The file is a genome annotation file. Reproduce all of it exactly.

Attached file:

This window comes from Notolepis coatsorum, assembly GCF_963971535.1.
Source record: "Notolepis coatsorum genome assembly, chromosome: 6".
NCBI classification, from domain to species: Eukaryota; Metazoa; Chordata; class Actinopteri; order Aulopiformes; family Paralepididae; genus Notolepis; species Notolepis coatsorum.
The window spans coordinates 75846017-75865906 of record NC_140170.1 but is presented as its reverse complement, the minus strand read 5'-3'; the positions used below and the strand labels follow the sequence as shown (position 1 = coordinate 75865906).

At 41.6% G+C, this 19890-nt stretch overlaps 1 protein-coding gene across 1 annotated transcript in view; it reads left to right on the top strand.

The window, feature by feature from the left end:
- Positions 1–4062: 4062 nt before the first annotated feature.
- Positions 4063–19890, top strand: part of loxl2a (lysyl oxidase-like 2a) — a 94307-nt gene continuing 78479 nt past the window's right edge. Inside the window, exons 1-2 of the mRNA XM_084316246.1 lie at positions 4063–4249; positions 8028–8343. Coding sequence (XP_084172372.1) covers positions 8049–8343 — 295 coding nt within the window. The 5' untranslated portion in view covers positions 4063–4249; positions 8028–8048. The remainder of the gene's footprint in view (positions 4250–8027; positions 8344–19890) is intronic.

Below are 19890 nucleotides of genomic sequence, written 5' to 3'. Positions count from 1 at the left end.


This window comes from Notolepis coatsorum, assembly GCF_963971535.1.
Source record: "Notolepis coatsorum genome assembly, chromosome: 6".
NCBI classification, from domain to species: Eukaryota; Metazoa; Chordata; class Actinopteri; order Aulopiformes; family Paralepididae; genus Notolepis; species Notolepis coatsorum.
The window spans coordinates 75846017-75865906 of record NC_140170.1 but is presented as its reverse complement, the minus strand read 5'-3'; the positions used below and the strand labels follow the sequence as shown (position 1 = coordinate 75865906).

At 41.6% G+C, this 19890-nt stretch overlaps 1 protein-coding gene across 1 annotated transcript in view; it reads left to right on the top strand.

The window, feature by feature from the left end:
- Positions 1–4062: 4062 nt before the first annotated feature.
- Positions 4063–19890, top strand: part of loxl2a (lysyl oxidase-like 2a) — a 94307-nt gene continuing 78479 nt past the window's right edge. Inside the window, exons 1-2 of the mRNA XM_084316246.1 lie at positions 4063–4249; positions 8028–8343. Coding sequence (XP_084172372.1) covers positions 8049–8343 — 295 coding nt within the window. The 5' untranslated portion in view covers positions 4063–4249; positions 8028–8048. The remainder of the gene's footprint in view (positions 4250–8027; positions 8344–19890) is intronic.

Below are 19890 nucleotides of genomic sequence, written 5' to 3'. Positions count from 1 at the left end.